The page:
Every year there are guys who were not taken in previous drafts that are available. They almost never get taken very high, with even the “best” overagers usually going in the 2nd/3rd round at the earliest. Even when a guy took a big step forward, he could have been injured or sick his draft year, or blocked on a stacked team, or just in a bad situation.

They usually wind up no worse, really, than taking any other relatively unknown guy in later rounds. There could be some good value to be had with some of the Leafs’ 6th and 7th round picks. Personally, to me it makes even more sense for goalies and defense since they are more difficult to assess in general and develop differently than forwards. So what overagers might be interesting in later rounds?

I listed some a few months ago that you can read up on, but that was the very start of when I dove headfirst into prospects and the draft. Of that list, a few guys still stand out: Goncalves, Simoneau, Constantinou, and Likhachyov seem like good gambles who are likely to be available in later rounds.

But there are some others that are even more interesting. You may have noticed that in that list I made, I didn’t include anyone from European leagues.

  • Benjamin Baumgartner — 5’9”, 2000 birthday in his 3rd draft, he’s a center who’s played in Swiss men’s league and has stellar underlying numbers.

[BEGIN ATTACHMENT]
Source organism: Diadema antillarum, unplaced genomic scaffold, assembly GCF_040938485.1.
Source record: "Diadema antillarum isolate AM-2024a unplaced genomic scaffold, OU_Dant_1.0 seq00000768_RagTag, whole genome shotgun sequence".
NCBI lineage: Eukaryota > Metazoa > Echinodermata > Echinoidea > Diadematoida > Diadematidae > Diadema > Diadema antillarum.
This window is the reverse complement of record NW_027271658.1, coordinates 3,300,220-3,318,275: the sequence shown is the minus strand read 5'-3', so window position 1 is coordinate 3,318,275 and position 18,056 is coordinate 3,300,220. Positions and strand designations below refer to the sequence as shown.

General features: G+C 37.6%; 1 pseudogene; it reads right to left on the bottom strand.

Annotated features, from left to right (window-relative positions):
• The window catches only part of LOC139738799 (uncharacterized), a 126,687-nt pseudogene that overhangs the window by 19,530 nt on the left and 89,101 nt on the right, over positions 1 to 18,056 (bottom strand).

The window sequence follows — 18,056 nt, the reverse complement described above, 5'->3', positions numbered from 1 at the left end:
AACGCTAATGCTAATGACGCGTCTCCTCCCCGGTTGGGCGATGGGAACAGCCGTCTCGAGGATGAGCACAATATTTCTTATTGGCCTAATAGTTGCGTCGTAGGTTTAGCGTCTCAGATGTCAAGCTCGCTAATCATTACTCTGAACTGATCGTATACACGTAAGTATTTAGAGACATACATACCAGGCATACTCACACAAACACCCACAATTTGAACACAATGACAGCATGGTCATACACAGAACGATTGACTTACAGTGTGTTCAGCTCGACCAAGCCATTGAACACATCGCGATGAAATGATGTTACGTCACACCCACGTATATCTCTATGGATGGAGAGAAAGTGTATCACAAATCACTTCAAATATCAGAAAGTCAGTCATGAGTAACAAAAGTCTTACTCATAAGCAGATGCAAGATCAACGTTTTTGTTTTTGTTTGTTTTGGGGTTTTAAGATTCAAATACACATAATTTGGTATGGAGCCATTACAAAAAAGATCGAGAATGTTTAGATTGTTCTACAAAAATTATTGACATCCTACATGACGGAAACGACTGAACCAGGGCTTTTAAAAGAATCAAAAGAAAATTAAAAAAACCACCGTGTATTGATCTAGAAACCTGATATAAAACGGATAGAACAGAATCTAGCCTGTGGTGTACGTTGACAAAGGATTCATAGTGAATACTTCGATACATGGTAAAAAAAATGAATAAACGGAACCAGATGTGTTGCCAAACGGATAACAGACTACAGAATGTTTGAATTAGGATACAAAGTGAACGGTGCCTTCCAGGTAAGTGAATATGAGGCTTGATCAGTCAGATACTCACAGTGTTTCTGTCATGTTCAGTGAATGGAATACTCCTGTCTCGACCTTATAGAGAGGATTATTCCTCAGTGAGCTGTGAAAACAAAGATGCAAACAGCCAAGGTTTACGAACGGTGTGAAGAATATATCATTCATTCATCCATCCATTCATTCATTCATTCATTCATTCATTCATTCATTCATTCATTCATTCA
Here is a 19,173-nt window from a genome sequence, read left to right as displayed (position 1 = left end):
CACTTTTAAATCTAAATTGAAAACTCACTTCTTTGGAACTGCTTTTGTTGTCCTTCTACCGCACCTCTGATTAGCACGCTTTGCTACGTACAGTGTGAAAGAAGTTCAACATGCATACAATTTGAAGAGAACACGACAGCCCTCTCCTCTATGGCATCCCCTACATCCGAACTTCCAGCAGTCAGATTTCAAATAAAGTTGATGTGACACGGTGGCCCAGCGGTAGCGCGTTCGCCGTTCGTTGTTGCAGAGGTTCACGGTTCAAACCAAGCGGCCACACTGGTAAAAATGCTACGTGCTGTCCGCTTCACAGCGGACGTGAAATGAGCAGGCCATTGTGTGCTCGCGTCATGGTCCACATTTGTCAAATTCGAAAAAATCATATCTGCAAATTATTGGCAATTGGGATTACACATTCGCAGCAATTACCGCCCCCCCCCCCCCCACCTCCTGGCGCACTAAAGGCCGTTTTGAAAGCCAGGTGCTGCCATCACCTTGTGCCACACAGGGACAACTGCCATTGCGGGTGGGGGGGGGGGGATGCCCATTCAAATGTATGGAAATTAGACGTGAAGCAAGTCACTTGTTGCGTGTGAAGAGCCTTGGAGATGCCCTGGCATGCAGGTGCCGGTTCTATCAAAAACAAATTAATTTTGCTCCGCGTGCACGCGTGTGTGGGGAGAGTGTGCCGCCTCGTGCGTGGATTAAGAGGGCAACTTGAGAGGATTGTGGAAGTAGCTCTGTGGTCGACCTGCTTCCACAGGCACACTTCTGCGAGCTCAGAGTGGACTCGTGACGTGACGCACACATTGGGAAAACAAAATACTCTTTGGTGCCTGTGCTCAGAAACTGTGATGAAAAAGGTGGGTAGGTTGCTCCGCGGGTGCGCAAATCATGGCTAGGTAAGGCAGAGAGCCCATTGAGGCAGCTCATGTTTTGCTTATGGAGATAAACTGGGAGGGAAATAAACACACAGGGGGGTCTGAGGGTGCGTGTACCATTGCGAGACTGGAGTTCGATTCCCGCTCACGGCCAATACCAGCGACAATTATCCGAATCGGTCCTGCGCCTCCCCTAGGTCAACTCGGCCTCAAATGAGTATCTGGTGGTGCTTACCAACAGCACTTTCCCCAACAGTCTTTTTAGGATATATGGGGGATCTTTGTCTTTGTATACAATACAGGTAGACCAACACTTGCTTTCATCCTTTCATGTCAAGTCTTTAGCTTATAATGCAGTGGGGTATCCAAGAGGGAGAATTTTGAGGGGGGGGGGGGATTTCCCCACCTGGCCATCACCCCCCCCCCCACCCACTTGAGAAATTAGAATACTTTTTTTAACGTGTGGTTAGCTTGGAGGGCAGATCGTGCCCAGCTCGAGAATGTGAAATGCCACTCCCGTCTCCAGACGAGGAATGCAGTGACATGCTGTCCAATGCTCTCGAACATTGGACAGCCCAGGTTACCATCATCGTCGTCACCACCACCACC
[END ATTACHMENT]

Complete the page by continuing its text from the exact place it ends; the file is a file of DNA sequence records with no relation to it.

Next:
• Yegor Suchkov — 5’8”, August 2001 birthday in his 2nd draft, winger, was a point per game in MHL and good underlying numbers.
  • Albert Lyckåsen — RHD, 2001 birthday in his 2nd draft, 5’11” and good skater with 36 points in 43 SuperElit games. Has more offensive potential than defensive.
  • Christopher Merisier-Ortiz — LHD, 2001 birthday in his 2nd draft, 5’11”, had 45 points in 64 games in the Q and has a decent reputation defensively as a good all-round option.
  • Adam Wilsby — LHD, August 2000 birthday in his 3rd draft, 6’0” and 30 points in 41 games in Sweden’s Allsvenskan league (like their AHL) who cracked the SHL roster this season.
  • Dmitri Rashevsky — LW, October 2000 birthday in only his 2nd draft, missed a lot of his draft year (can’t find why), but came back with 44 goals and 30 assists in only 61 MHL games last season which led his team by 26 points. Playing in the VHL this season and has 4 points in 6 games.

#10 — Looking at Prospects in Europe